“If they have killed him for doing what he did, then I too have to walk the same path”
Archbishop Romero, more properly Oscar Arnulfo Romero y Galdamez, was born in Ciudad Barrios, El Salvador on 15 August 1917 and joined the seminary of the Claretian Order when he was 13. When he was 24 he moved to the national seminary run by Jesuits in the capital, San Salvador.
He was ordained on 4 April 1942 and worked as a parish priest from 1944 until 1966. In 1970 he became auxiliary bishop to the Archbishop of San Salvador Luis Chavez y Gonzalez and five years later, in December 1975, became bishop of Santiago de Maria. On 23 February 1977 he was consecrated Archbishop of San Salvador. On 12 March Father Rutilio Grande, a social reformer and a close friend of Archbishop Romero, was assassinated as he made his way to celebrate mass.
Until his friend’s death Archbishop Romero had been a conservative man, unwilling to upset the status quo. The death opened his eyes to social inequalities and spurred him on to become a reformer. “If they have killed him for doing what he did,” he said, “then I too have to walk the same path.” The archbishop criticized the El Salvador government and the endemic corruption it created. He also spoke out against the torture and assassination of political enemies. In 1979 he was nominated for a Nobel Peace Prize. In February 1980 he had an audience with Pope John Paul II to express his concern about the happenings in El Salvador.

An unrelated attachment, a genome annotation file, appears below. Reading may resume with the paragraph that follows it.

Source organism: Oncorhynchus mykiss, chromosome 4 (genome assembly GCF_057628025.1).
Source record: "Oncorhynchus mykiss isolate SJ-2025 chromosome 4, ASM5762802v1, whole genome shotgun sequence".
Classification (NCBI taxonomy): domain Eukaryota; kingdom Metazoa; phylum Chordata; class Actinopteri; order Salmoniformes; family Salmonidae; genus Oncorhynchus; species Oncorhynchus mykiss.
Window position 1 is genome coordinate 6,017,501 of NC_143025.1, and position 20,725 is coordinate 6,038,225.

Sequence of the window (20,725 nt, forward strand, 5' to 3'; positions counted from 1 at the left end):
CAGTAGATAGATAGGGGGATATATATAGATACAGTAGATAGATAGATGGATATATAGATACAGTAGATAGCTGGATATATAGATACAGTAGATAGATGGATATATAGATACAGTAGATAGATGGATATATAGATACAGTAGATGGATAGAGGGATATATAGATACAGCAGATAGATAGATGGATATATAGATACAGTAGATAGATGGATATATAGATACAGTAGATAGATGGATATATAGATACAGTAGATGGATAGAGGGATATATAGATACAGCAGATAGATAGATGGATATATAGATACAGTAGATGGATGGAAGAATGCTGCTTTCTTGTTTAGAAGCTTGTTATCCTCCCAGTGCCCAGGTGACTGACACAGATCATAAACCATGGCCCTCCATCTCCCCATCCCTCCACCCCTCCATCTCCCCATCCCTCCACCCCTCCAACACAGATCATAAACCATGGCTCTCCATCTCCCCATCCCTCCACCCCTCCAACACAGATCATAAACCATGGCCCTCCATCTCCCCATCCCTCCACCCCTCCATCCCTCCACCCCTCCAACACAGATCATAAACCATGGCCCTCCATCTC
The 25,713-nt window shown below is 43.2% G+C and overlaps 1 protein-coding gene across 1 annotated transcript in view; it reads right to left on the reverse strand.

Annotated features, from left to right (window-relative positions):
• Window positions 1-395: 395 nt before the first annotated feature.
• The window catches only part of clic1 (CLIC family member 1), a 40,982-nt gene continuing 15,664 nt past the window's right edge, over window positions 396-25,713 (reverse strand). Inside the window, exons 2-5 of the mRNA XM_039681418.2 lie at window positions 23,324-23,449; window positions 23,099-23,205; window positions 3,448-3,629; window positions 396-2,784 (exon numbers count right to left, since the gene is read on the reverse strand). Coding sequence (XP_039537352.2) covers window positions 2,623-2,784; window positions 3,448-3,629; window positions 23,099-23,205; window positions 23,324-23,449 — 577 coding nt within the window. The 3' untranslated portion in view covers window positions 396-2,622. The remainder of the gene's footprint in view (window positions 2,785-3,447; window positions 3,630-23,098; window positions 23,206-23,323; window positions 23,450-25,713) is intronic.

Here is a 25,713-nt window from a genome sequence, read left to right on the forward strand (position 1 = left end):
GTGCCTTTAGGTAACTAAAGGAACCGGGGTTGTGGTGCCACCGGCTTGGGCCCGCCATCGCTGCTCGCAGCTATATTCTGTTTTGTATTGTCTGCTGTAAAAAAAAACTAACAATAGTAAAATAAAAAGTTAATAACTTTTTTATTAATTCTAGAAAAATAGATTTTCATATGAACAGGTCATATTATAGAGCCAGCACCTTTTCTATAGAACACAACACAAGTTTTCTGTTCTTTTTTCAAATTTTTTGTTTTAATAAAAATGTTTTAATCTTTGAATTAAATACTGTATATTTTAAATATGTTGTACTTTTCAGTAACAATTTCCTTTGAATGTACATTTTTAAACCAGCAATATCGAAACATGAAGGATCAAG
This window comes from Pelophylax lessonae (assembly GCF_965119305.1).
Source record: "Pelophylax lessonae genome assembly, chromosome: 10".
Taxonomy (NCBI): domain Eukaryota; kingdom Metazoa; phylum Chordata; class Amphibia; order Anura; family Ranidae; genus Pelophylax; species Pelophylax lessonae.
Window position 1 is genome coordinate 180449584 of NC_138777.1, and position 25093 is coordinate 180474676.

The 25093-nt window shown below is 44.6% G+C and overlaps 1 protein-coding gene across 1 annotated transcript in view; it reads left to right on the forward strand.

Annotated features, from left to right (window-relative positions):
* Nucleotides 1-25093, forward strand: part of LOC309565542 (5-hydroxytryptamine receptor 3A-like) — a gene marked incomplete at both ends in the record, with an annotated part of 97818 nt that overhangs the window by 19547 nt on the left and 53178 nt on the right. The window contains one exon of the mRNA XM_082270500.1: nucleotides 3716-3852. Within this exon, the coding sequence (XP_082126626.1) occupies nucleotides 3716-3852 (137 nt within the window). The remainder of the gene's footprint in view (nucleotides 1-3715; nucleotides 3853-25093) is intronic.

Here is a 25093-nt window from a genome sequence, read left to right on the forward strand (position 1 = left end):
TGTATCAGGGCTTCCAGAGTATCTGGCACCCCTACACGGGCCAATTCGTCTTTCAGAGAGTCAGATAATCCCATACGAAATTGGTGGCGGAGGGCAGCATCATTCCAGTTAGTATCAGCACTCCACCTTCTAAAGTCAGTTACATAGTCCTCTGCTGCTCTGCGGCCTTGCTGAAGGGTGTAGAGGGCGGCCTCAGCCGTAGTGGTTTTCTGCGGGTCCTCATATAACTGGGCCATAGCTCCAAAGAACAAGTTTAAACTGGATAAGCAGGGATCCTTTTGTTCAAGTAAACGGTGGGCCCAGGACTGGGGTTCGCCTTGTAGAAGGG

The terror had increased, following the coup that deposed President Carlos Romero in 1979. In the 12 years that followed as many as 80,000 people died at the hands of death squads. The archbishop asked President Jimmy Carter to halt American aid to El Salvador but Carter ignored him. On 24 March 1980 the archbishop celebrated mass at La Divina Providencia, a small hospital chapel near his cathedral, when a group of men in combat fatigues burst in and shot him to death.
La Divina Providencia, San Salvador, El Salvador
Monday 24 March 1980
Archbishop Romero’s funeral on 30 March 1980 was attended by more than a quarter of a million people. During the ceremony the government let off bombs and, in the confusion, murdered around 50 mourners.
In 1993 a United Nations report identified Major Robert D’Aubuisson (who had died of cancer on 20 February 1992, aged 38) as the man who had ordered the killing. In 1997 Archbishop Romero was proposed for beatification, the first step on the road to sainthood.